The wall mounting structure may include any manner of suitable attaching structure. The wall mounting structure serves simply to provide an interlocking engagement device for the dispenser 10. It should be appreciated that any manner of interlocking engaging configurations may be provided for detachably connecting the dispenser 10 to complementary wall structure provided on a supporting wall. A desirable feature of the invention is that the entire dispenser 10 is disposable and, thus, relatively simple yet reliable engagement devices are desirable. It has been found that the double angled surface configuration as illustrated and described herein is particularly useful in this regard. Additionally, the wall structure may include a device for locking the dispenser 10 to the wall structure. Desirable mounting structures, for example, are disclosed in concurrently filed U.S. patent application Ser. No. 10/745,783, Express Mail Number EL 955701957 US, the entirety of which is incorporated herein by reference.
It should be appreciated that dispensers according to the invention are not limited in their size so long as the mounting mechanism between the housing and wall mounting structure is structurally sufficient to support the weight of the filled housing.
The back component 22 of the housing 24 is desirably more rigid than the front component 24. One way of achieving this feature is to simply mold the back component 22 with a thickness greater than that of the front component 24. The dispenser 10 is mounted onto a supporting wall surface by means of an internal mounting mechanism configured on the back side 18 of the housing 14. A more rigid back component 22 aids in mounting the dispenser 10. If the front and back components are molded from a resilient plastic material, once the dispenser is empty, the back component 22 has enough “give” to enable the dispenser 10 to be easily removed from the supporting wall structure.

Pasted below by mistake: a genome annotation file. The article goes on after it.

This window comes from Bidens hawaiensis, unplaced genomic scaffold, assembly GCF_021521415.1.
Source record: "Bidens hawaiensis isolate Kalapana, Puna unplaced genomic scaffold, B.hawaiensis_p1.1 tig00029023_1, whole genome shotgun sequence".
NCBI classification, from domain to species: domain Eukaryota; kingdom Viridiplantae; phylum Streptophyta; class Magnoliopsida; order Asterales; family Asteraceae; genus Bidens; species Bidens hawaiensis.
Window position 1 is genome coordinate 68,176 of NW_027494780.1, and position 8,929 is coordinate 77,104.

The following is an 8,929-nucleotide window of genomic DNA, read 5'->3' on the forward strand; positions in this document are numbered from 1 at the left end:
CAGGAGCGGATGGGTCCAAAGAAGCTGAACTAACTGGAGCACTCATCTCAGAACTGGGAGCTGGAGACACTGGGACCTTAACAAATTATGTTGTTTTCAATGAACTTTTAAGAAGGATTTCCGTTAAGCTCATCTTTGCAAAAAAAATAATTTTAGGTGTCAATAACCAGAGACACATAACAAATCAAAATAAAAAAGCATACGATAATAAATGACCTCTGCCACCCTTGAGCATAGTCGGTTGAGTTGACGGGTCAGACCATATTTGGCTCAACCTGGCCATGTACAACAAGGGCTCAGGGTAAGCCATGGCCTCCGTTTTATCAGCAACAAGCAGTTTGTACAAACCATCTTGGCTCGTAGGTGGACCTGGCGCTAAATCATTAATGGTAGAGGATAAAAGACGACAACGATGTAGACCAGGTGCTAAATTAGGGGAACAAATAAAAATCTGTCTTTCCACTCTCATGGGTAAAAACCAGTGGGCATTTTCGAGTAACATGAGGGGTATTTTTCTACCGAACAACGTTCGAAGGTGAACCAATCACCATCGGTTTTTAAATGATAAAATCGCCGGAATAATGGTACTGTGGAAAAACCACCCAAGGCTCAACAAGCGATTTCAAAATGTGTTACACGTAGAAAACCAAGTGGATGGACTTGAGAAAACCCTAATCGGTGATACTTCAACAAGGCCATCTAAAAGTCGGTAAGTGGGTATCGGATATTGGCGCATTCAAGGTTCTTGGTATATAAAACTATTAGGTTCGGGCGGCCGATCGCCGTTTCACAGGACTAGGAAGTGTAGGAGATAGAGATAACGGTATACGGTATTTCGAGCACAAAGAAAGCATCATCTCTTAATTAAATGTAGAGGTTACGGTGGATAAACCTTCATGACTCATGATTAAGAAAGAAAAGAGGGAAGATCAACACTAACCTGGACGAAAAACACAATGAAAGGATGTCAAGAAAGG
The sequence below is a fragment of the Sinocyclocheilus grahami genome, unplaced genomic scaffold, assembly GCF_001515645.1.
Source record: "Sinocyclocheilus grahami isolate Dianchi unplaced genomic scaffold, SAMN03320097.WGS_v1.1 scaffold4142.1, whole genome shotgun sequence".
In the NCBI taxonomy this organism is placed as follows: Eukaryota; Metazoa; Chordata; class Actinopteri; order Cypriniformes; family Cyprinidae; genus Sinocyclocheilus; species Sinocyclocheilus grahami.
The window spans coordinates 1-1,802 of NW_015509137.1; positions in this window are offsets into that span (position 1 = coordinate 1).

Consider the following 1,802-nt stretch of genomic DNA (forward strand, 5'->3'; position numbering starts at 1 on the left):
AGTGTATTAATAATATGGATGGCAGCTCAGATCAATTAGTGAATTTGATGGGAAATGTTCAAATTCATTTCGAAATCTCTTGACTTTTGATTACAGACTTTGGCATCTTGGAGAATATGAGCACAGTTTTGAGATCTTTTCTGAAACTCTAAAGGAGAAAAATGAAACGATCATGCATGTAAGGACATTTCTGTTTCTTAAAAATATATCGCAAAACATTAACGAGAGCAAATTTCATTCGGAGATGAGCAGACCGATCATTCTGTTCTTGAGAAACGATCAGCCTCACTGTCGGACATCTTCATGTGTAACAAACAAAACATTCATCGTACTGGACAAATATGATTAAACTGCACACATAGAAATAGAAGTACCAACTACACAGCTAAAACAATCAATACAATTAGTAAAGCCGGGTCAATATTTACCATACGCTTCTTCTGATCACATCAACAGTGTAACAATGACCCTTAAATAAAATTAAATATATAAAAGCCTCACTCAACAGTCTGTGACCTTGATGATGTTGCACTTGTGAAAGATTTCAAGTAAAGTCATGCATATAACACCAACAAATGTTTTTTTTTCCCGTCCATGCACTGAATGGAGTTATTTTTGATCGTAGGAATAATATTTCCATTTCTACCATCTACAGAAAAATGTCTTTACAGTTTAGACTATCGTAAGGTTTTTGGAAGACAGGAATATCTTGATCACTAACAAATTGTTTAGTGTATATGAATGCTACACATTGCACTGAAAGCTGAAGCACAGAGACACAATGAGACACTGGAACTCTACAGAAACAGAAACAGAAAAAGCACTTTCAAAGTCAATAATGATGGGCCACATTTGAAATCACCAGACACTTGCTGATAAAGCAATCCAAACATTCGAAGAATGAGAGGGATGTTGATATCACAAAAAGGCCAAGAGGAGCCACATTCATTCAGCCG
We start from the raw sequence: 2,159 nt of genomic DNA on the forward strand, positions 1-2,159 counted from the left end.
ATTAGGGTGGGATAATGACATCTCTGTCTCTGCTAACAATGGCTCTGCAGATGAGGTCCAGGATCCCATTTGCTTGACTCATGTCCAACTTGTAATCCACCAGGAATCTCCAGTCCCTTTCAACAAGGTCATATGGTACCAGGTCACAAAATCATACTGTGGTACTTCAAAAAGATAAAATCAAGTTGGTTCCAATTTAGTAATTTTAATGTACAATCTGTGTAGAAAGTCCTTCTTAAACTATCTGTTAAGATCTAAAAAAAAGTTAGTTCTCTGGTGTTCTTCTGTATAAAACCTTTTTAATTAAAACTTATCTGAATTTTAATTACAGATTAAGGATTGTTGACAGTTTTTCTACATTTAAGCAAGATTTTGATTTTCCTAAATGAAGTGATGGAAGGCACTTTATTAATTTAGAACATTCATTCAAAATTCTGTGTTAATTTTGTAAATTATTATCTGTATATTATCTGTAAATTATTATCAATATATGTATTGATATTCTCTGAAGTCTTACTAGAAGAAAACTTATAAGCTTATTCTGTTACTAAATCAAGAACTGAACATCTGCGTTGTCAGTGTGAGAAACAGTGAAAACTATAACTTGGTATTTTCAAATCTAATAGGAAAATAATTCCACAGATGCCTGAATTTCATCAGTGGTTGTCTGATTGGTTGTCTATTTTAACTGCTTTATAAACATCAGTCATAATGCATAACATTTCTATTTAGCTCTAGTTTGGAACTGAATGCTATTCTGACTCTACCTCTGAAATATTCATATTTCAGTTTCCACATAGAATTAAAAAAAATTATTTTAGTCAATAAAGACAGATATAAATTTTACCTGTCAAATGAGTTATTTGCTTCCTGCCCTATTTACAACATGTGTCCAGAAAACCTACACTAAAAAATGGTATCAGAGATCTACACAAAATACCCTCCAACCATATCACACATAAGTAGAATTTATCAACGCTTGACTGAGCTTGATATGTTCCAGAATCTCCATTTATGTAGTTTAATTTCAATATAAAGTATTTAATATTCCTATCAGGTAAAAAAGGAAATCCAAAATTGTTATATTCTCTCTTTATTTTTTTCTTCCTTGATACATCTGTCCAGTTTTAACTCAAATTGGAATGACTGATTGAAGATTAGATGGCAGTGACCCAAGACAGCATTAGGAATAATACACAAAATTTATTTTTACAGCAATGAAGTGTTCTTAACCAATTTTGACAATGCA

It is also within the scope of the invention to configure a removable pump mechanism with the housing 24. For example, any manner of conventional pump may be screwed or otherwise mated with the housing 24 so as to be in communication with the reservoir 68. For example, such a pump mechanism may include a self-contained pump having a pump chamber housing, cap, or other suitable structure that is fitted to a bore defined through a front wall of the housing 24 so as to be in communication with the internal reservoir 68. Installation of the pump could take place at the point of use of the dispenser. For example, the pump from a spent dispenser may be removed from the housing and immediately installed into a replacement housing. A removable plug or breakable seal could be used to cover the housing port through which the pump is inserted.